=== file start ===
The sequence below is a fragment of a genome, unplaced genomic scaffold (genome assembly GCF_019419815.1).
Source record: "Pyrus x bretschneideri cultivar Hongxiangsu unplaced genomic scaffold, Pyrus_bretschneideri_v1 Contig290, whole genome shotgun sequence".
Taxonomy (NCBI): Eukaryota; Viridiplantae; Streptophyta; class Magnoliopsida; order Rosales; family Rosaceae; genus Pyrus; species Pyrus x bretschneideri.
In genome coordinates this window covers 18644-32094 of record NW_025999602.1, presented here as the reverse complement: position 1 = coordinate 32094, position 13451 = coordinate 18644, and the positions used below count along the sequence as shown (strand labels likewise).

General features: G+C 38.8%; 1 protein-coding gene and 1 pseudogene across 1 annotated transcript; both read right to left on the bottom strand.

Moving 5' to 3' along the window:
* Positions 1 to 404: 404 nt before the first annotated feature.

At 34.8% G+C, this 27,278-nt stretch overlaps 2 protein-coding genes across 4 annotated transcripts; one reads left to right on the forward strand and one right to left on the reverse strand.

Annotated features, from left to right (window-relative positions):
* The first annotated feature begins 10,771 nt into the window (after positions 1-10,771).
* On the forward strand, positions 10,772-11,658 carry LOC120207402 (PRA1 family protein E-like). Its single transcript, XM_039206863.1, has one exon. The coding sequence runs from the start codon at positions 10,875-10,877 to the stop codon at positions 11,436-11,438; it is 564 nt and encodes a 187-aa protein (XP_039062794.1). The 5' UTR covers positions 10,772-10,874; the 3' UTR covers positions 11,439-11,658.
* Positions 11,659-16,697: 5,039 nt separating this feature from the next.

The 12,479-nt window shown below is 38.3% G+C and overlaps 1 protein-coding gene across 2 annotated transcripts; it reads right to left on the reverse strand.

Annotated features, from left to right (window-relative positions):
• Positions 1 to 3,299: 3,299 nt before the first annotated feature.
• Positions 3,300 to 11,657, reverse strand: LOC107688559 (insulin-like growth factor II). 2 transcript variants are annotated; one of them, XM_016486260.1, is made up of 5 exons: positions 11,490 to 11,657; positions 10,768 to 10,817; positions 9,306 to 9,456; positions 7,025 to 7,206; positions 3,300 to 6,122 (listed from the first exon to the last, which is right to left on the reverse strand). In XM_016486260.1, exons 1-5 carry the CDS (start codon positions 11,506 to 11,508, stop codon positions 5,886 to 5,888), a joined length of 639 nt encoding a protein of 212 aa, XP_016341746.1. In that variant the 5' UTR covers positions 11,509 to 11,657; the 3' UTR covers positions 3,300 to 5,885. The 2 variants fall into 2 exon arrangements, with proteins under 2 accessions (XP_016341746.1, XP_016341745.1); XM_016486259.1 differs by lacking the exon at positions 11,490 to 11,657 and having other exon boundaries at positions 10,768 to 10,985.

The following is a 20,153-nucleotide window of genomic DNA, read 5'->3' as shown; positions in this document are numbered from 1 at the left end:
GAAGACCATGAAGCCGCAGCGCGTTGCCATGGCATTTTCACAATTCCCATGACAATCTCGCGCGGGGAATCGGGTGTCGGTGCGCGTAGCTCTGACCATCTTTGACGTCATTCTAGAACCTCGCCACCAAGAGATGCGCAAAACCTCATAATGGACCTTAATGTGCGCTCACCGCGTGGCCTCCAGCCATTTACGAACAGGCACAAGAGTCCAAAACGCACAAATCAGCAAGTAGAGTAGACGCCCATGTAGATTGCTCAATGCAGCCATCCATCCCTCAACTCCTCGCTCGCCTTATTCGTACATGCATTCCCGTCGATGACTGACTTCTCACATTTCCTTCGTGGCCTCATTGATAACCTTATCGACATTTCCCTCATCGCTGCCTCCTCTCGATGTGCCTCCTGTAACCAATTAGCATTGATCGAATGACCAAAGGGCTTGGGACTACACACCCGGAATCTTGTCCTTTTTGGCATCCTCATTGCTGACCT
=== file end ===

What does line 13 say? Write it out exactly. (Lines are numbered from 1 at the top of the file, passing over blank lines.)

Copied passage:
The 12,479-nt window shown below is 38.3% G+C and overlaps 1 protein-coding gene across 2 annotated transcripts; it reads right to left on the reverse strand.